Head of legal and external affairs says there will be room for necessary revisions in sulphur cap
Frederick Kenney explains a delay before 2020 is not procedurally possible, but notes that all of the IMO’s regulation allows for a phase of experience-building
KENNEY: THERE IS SOME TIME BUILT IN WHERE THERE WILL BE LESSONS LEARNED.
THE sulphur cap regulations due to come into force in 2020 could undergo adjustments and changes, according to a senior International Maritime Organization official.
Speaking at a conference in London following industry calls for the introduction of an “experience-building phase” to the cap, IMO director for legal and external affairs Frederick Kenney said the regulatory system at the IMO is such that it allows for experience-building.
“The regime is flexible enough so that if there are adjustments that need to be made or changes that need to be, they can be made,” he told a panel debate at the Capital Link Forum.
It emerged last week that leading flag states and organisations have made a suggestion for a phase of building on experience to help address concerns over compliant fuel’s safety.
The proposal suggests that the regulation could be amended if data collected during experience-building showed significant problems.
While Mr Kenney said the chances of an actual delay in the date of the sulphur cap were slim to none — and that even if the proposal was made it is certainly too late — the cap almost has a period of experience-building included in it already.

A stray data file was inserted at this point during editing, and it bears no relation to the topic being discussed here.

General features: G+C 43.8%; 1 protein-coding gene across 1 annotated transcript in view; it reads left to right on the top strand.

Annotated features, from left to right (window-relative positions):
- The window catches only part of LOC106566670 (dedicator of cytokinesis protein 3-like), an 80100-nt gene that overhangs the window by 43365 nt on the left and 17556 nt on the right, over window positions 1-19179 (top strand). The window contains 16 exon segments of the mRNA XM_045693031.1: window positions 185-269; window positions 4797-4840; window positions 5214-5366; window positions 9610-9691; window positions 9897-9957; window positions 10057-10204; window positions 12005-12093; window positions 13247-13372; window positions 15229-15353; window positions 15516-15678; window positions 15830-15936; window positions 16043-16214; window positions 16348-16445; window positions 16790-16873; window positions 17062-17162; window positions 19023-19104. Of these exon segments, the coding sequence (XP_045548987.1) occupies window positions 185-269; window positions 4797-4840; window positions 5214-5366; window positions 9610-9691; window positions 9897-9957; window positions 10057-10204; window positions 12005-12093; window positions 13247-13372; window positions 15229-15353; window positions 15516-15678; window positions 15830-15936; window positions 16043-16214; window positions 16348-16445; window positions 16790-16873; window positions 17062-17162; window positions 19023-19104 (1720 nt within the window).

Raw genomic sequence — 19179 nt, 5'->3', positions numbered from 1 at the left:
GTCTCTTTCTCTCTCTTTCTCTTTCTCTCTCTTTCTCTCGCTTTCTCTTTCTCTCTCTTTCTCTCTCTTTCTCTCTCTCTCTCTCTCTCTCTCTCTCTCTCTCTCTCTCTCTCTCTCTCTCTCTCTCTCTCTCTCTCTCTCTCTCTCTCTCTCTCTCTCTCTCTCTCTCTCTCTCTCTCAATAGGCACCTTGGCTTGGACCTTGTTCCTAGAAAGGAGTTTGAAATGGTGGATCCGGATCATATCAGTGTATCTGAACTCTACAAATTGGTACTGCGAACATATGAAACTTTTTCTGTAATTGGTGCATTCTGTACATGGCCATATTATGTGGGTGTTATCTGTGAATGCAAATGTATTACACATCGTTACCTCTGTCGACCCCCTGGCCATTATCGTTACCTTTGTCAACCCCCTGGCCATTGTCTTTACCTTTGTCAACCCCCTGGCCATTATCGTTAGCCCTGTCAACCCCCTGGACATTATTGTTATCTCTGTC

Next month’s meeting of the IMO’s Marine Environment Protection Committee is expected to approve ship implementation planning guidance as well as best practice guides for member states and fuel oil suppliers.
The committee is also expected to adopt an amendment aimed at supporting implementation of the 0.5% cap, known as the carriage ban. That ban will prohibit the carriage of non-compliant fuel oil unless the ship has an exhaust gas cleaning system fitted.
“There is some time built in where there will be lessons learned, where there will be enforcement and compliance ramp-up and we can gauge and look at how the rule is actually being implemented,” Mr Kenney said.
Speaking at a separate panel, Navig8 Group chief executive Nicolas Busch said he did not believe the proposed experience-building phase would do much other than create an uneven playing field. That echoed other owners’ concerns.
He added that ambiguity in the implementation of one regulation spills over into future regulations, claiming that the Ballast Water Management Convention, which was partially delayed last year, has affected debate over the 2020 sulphur cap.